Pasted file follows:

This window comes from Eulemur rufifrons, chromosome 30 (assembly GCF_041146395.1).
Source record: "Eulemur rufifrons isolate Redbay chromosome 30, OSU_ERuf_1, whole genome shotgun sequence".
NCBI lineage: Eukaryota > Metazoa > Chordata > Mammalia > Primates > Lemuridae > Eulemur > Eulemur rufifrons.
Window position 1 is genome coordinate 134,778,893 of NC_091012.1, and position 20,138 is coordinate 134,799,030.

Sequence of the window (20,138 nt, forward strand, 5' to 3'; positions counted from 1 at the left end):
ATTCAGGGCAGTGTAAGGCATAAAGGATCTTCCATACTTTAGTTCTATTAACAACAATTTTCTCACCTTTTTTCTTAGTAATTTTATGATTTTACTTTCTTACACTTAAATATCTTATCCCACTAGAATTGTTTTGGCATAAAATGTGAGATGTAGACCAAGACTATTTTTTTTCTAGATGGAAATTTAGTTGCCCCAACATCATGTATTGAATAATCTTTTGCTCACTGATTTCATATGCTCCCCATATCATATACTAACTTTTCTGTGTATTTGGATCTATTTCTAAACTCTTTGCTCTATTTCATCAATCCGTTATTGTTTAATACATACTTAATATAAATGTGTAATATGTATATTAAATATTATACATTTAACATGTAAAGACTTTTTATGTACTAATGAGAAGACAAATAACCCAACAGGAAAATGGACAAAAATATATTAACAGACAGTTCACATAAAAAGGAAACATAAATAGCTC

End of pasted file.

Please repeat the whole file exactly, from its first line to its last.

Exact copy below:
This window comes from Eulemur rufifrons, chromosome 30 (assembly GCF_041146395.1).
Source record: "Eulemur rufifrons isolate Redbay chromosome 30, OSU_ERuf_1, whole genome shotgun sequence".
NCBI lineage: Eukaryota > Metazoa > Chordata > Mammalia > Primates > Lemuridae > Eulemur > Eulemur rufifrons.
Window position 1 is genome coordinate 134,778,893 of NC_091012.1, and position 20,138 is coordinate 134,799,030.

Sequence of the window (20,138 nt, forward strand, 5' to 3'; positions counted from 1 at the left end):
ATTCAGGGCAGTGTAAGGCATAAAGGATCTTCCATACTTTAGTTCTATTAACAACAATTTTCTCACCTTTTTTCTTAGTAATTTTATGATTTTACTTTCTTACACTTAAATATCTTATCCCACTAGAATTGTTTTGGCATAAAATGTGAGATGTAGACCAAGACTATTTTTTTTCTAGATGGAAATTTAGTTGCCCCAACATCATGTATTGAATAATCTTTTGCTCACTGATTTCATATGCTCCCCATATCATATACTAACTTTTCTGTGTATTTGGATCTATTTCTAAACTCTTTGCTCTATTTCATCAATCCGTTATTGTTTAATACATACTTAATATAAATGTGTAATATGTATATTAAATATTATACATTTAACATGTAAAGACTTTTTATGTACTAATGAGAAGACAAATAACCCAACAGGAAAATGGACAAAAATATATTAACAGACAGTTCACATAAAAAGGAAACATAAATAGCTC